More than 2,000 Stoke-on-Trent residents rejected for £500 self-isolation payments


Nearly half-a-million pounds has been paid out to self-isolating Stoke-on-Trent residents during the pandemic – but more than 2,000 applications have been rejected.

A total of 3,282 people in the city had applied for the £500 Test and Trace Support Payments up to February 10, with 983 of these, or 30 per cent, being successful, receiving £491,500 between them.

Stoke-on-Trent City Council, which administers the payments locally in the Potteries, was allocated £327,000 for the main support scheme by government, along with a further £135,000 for a discretionary scheme.

The support payments are aimed at people on low income who have been told to self-isolate by NHS Test and Trace, and who could lose out financially due to being unable to work from home for 10 days.

In order to qualify for a payment from the main scheme, applicants have to meet certain criteria, such as being in receipt of benefits including Universal Credit or Working Tax Credit.

People who are not claiming these benefits can still receive a discretionary payment, if they can demonstrate they are on a low income, and would face ‘financial hardship as a result of self-isolating’.

The city council has issued 813 payments under the main scheme, totalling £406,500 – more than the authority has been allocated by the government. Another 170 discretionary payments, totalling £85,000, have also been awarded, with enough left in the pot for another 100 payments. The support payment scheme is due to end on March 31.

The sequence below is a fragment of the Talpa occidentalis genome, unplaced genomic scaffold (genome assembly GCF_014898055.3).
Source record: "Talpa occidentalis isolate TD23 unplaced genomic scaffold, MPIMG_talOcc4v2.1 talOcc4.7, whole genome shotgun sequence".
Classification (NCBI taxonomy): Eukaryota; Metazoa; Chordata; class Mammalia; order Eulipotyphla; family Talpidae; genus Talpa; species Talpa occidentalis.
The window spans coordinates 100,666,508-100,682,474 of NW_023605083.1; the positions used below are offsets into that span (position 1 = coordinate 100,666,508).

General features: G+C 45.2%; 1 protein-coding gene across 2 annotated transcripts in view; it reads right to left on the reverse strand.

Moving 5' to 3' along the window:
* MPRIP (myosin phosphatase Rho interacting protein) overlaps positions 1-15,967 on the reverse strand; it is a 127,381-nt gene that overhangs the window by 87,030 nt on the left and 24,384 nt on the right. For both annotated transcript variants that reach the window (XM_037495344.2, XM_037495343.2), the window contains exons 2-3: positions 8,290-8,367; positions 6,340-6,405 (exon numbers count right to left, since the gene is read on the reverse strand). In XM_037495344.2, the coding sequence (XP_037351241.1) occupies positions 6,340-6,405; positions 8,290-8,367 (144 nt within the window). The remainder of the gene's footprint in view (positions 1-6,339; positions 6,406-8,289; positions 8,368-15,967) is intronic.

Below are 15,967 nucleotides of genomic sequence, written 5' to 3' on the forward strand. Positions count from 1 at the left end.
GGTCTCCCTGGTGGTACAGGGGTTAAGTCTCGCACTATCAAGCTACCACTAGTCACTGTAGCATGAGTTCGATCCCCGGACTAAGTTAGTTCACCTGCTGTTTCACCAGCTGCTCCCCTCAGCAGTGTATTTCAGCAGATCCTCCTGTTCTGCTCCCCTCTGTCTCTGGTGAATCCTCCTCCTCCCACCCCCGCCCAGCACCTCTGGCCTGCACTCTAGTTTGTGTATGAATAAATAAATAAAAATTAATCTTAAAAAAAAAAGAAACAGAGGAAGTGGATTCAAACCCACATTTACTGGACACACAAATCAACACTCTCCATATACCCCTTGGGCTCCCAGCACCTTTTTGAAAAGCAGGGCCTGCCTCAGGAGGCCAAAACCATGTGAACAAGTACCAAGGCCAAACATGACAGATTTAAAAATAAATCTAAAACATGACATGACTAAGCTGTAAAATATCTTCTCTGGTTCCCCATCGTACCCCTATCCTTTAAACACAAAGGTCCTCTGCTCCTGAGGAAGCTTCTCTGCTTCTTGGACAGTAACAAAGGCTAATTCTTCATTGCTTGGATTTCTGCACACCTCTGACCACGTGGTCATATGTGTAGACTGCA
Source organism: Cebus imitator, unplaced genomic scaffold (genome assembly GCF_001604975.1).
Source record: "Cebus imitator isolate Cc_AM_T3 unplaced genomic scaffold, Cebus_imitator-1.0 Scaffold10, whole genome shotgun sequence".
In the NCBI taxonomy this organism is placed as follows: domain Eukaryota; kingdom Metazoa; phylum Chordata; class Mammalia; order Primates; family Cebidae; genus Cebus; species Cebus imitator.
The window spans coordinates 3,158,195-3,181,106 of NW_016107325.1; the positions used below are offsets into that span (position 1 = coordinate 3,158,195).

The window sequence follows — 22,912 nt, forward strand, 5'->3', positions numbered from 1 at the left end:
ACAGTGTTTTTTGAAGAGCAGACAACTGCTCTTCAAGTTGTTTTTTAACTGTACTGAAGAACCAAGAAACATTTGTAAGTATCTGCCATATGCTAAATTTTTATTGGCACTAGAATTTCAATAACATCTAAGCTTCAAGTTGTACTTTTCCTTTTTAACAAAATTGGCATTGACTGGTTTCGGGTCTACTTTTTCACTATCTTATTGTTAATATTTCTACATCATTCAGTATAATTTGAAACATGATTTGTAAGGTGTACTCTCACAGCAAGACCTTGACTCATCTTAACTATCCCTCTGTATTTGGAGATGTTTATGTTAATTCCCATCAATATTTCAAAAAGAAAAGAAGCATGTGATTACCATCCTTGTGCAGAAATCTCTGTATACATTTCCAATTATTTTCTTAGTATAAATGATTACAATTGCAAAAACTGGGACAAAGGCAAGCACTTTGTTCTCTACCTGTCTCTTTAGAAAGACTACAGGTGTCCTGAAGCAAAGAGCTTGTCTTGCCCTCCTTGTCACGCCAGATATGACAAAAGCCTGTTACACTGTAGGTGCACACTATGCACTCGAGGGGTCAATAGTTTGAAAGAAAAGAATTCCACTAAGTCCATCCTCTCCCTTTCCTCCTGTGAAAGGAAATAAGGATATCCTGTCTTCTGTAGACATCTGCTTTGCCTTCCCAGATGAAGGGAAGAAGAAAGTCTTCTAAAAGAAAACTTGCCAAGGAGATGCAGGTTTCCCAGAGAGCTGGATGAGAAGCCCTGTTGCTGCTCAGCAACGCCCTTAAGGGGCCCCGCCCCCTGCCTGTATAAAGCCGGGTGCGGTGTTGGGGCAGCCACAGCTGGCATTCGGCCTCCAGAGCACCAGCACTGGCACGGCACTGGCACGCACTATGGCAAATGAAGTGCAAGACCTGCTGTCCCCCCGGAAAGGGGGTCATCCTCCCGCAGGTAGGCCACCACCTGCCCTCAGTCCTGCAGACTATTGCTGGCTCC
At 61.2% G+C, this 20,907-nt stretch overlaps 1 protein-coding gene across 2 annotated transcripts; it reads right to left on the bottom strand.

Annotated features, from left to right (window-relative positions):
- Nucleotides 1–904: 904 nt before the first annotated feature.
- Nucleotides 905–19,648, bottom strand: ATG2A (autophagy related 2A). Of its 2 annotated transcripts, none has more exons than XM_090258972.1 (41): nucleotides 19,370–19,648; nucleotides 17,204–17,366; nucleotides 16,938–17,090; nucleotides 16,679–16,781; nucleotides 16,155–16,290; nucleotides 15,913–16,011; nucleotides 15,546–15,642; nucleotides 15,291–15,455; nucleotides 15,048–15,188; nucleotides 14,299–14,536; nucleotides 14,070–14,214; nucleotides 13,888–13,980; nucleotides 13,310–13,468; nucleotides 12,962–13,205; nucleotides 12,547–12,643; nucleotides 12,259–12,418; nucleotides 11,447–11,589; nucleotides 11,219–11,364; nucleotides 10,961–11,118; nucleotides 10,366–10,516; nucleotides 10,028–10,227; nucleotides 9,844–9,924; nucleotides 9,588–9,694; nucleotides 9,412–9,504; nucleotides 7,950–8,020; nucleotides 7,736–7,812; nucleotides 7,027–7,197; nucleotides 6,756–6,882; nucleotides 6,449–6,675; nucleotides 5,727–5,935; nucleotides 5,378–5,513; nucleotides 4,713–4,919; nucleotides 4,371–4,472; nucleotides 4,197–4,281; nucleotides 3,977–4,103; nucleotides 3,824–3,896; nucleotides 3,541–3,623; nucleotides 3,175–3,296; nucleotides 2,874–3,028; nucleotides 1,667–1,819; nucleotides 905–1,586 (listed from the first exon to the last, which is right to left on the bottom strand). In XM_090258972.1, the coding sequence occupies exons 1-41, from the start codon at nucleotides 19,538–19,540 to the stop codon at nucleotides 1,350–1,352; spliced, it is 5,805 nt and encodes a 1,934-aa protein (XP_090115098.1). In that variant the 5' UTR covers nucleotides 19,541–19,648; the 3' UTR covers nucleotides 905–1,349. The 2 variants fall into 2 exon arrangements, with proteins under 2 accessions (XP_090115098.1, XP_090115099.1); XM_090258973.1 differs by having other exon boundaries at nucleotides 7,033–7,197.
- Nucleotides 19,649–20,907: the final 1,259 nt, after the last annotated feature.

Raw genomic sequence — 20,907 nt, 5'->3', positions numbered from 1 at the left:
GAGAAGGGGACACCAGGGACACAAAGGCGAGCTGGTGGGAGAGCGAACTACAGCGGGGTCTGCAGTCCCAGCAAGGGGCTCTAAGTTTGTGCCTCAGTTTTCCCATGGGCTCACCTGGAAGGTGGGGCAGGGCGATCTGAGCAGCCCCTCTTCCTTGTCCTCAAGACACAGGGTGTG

A council report states: “We have made awards in excess of the main scheme funding that we have received, but the Department of Health and Social Care have advised that they regularly analyse awards made and also request regular updates from local authorities in relation to spend – main scheme awards will continue to be reimbursed until the end of the scheme, which at present, is due to end on March 31, 2021.

“We still have £50,000 left of discretionary funding with a further seven weeks of the scheme left to run – the DoHSC have stated that there are no plans for additional funding to be made in relation to the discretionary element.”



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The report does not give further details on why 2,299 applications were rejected.

Labour released figures earlier this year which showed that three-quarters of applications to the discretionary schemes arounds the country had been rejected.

Critics have claimed that many people are failing to self-isolate as they cannot afford to stay at home for 10 days.

Dido Harding, head of NHS Test and Trace, admitted to MPs last month that an estimated 20,000 people a day were coming into contact with others despite being told to self-isolate.



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Shadow chancellor Anneliese Dodds had called on the government to expand the support payment scheme.

She said: “Anyone who needs support to self-isolate should be able to access it – no matter where they live or when they develop symptoms.

“That is the only way we can keep the virus under control when restrictions are lifted, avoid the devastating economic damage of another lockdown and help the vaccine programme succeed.”

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